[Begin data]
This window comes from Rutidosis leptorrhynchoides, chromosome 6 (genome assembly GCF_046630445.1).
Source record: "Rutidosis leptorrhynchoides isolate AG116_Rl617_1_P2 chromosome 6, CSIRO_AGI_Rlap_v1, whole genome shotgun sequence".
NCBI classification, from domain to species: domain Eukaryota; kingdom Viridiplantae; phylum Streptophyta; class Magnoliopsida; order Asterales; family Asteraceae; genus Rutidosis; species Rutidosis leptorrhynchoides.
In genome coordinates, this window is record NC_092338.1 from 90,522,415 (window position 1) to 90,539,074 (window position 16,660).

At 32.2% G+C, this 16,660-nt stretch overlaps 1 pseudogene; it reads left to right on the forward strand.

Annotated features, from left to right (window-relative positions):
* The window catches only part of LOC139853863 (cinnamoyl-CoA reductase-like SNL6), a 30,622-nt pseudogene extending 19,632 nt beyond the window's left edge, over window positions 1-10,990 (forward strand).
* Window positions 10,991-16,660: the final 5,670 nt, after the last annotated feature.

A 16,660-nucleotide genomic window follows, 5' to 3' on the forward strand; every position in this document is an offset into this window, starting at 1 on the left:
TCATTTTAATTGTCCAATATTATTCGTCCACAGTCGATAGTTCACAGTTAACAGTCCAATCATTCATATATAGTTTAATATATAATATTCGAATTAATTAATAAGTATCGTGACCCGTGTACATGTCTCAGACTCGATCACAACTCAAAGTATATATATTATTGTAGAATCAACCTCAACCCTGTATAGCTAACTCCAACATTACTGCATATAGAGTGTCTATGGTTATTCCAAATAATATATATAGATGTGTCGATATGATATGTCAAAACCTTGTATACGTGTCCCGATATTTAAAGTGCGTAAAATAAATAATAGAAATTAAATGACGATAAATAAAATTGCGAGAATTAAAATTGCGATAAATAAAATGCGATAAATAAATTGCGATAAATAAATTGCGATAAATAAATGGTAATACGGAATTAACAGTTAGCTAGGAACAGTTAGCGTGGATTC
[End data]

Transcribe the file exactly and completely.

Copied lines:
This window comes from Rutidosis leptorrhynchoides, chromosome 6 (genome assembly GCF_046630445.1).
Source record: "Rutidosis leptorrhynchoides isolate AG116_Rl617_1_P2 chromosome 6, CSIRO_AGI_Rlap_v1, whole genome shotgun sequence".
NCBI classification, from domain to species: domain Eukaryota; kingdom Viridiplantae; phylum Streptophyta; class Magnoliopsida; order Asterales; family Asteraceae; genus Rutidosis; species Rutidosis leptorrhynchoides.
In genome coordinates, this window is record NC_092338.1 from 90,522,415 (window position 1) to 90,539,074 (window position 16,660).

At 32.2% G+C, this 16,660-nt stretch overlaps 1 pseudogene; it reads left to right on the forward strand.

Annotated features, from left to right (window-relative positions):
* The window catches only part of LOC139853863 (cinnamoyl-CoA reductase-like SNL6), a 30,622-nt pseudogene extending 19,632 nt beyond the window's left edge, over window positions 1-10,990 (forward strand).
* Window positions 10,991-16,660: the final 5,670 nt, after the last annotated feature.

A 16,660-nucleotide genomic window follows, 5' to 3' on the forward strand; every position in this document is an offset into this window, starting at 1 on the left:
TCATTTTAATTGTCCAATATTATTCGTCCACAGTCGATAGTTCACAGTTAACAGTCCAATCATTCATATATAGTTTAATATATAATATTCGAATTAATTAATAAGTATCGTGACCCGTGTACATGTCTCAGACTCGATCACAACTCAAAGTATATATATTATTGTAGAATCAACCTCAACCCTGTATAGCTAACTCCAACATTACTGCATATAGAGTGTCTATGGTTATTCCAAATAATATATATAGATGTGTCGATATGATATGTCAAAACCTTGTATACGTGTCCCGATATTTAAAGTGCGTAAAATAAATAATAGAAATTAAATGACGATAAATAAAATTGCGAGAATTAAAATTGCGATAAATAAAATGCGATAAATAAATTGCGATAAATAAATTGCGATAAATAAATGGTAATACGGAATTAACAGTTAGCTAGGAACAGTTAGCGTGGATTC